The United States operates a vast array of foreign bases manifesting many of the same environmental problems found at domestic bases, including toxics in drinking water, explosives on firing ranges, and noise pollution.
The trade in illicit drugs is estimated to be worth $400 billion a year, and it accounts for 8% of all international trade, according to the United Nations.
Despite Clintons visit, the U.S. has failed to formulate a coherent policy with respect to Africa.
The easy availability of light military weaponry contributes to international crime, terrorism, and internal conflict, which are some of Washingtons foremost security concerns.
Climate change may be one of the defining issues of the twenty-first century, because it pits the potential disruption of our global climate system against the future of a fossil fuel-based economy.
Since the mid-1980s, there has been a dramatic increase in the magnitude of international flows of portfolio investment (PI), especially from countries in the North to emerging market economies across the South.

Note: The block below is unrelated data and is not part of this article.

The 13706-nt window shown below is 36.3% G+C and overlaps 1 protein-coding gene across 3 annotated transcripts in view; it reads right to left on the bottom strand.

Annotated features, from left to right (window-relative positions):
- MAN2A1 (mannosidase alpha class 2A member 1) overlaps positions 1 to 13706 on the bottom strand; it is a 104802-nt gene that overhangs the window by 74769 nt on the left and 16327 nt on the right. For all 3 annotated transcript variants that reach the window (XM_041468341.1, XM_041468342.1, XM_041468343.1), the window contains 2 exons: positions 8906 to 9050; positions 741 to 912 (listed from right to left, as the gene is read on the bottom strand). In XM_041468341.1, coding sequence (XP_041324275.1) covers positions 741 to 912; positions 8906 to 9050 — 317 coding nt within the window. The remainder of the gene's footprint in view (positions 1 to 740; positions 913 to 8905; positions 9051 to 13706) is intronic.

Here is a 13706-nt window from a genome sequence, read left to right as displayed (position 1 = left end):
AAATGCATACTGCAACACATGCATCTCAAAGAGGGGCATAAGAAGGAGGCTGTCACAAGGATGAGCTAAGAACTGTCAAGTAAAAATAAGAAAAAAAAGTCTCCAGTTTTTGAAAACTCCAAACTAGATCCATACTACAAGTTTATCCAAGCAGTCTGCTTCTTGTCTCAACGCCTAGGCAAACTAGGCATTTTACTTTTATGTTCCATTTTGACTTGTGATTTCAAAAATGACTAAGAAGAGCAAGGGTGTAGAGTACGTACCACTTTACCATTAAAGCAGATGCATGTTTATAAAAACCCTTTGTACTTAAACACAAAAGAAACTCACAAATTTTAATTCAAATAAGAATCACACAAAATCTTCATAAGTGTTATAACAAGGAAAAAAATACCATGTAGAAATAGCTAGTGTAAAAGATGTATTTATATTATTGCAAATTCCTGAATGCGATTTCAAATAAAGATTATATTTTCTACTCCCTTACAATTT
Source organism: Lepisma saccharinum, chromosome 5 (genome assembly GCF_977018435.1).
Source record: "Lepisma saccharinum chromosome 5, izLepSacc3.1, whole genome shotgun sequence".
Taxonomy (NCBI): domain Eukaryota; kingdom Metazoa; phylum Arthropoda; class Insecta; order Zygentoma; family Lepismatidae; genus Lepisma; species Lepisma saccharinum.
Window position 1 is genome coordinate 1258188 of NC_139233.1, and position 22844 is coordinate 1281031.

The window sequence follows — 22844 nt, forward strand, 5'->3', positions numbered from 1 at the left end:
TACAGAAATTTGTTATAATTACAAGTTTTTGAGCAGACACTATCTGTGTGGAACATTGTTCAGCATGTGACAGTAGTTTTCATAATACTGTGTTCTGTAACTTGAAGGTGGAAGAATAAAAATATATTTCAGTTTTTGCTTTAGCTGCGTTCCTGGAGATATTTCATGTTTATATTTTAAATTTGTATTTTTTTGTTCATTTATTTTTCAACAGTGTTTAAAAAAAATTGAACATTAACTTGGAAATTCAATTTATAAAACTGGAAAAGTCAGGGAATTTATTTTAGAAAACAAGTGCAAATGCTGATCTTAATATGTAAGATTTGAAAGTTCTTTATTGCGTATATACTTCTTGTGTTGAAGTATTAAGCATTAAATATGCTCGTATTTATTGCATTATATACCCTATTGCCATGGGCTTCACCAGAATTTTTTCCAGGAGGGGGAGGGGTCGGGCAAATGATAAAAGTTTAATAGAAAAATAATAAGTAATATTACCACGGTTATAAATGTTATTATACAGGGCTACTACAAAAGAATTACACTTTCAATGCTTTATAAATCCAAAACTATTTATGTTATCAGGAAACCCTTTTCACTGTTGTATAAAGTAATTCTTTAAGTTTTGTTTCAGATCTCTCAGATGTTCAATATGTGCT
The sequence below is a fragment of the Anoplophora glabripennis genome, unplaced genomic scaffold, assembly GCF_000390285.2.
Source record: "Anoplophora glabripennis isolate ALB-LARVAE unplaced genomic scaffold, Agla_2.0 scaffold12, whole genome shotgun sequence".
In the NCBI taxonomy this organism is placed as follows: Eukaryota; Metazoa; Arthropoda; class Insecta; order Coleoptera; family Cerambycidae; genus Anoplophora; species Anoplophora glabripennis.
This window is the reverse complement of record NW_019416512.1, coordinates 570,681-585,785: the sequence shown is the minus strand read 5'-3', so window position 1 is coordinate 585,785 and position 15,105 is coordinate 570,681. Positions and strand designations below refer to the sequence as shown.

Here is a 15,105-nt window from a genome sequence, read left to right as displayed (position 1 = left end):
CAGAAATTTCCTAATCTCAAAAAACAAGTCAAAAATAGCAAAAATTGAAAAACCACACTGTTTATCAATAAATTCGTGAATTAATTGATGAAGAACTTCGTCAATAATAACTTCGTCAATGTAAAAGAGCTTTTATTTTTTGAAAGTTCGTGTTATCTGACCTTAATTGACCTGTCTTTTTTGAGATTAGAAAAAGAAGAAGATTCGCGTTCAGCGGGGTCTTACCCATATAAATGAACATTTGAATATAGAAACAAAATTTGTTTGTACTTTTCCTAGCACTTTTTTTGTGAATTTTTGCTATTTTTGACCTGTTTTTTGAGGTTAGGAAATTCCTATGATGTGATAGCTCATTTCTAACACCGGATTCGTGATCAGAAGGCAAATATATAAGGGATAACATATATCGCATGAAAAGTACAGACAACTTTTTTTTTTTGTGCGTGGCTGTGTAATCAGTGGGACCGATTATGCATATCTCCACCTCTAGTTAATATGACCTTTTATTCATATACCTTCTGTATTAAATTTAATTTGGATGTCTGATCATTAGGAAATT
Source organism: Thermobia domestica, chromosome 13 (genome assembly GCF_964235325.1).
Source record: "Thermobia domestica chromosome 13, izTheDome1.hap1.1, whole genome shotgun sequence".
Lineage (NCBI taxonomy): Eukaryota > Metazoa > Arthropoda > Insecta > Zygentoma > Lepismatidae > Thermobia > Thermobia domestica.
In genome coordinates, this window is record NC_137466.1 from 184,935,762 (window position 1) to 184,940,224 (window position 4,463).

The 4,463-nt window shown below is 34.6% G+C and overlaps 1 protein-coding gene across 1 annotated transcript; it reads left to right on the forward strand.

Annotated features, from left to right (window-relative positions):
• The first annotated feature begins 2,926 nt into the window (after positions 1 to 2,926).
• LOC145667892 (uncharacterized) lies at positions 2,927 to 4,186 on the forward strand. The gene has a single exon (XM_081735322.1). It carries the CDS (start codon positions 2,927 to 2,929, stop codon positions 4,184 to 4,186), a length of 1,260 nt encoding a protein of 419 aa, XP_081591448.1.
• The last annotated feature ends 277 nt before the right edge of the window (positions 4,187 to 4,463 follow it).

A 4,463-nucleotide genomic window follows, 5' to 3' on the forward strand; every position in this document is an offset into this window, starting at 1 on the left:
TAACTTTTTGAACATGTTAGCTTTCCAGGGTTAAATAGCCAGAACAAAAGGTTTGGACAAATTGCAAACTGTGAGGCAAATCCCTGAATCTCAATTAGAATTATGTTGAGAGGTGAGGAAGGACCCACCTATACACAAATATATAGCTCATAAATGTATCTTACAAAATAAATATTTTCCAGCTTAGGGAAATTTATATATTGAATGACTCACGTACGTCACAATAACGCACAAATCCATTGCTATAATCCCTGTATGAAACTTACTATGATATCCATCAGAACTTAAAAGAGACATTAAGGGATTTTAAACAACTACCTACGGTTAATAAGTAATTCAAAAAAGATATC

The global economic integration of trade, investment, and finance is raising new issues for U.S. foreign economic policy.
Since the early 1980s, bankers working together with national policymakers and officials at such international financial institutions (IFIs) as the World Bank and the International Monetary Fund (IMF)have largely succeeded in deregulating the global banking system.
Small and relatively unknown, Macedonia (officially called the Former Yugoslav Republic of Macedonia, or FYROM) is the key to stability in the southern Balkans.
The International Monetary Fund (IMF) is the central agency for enforcing the Bretton Woods Articles of Agreement, whose terms serve as its charter.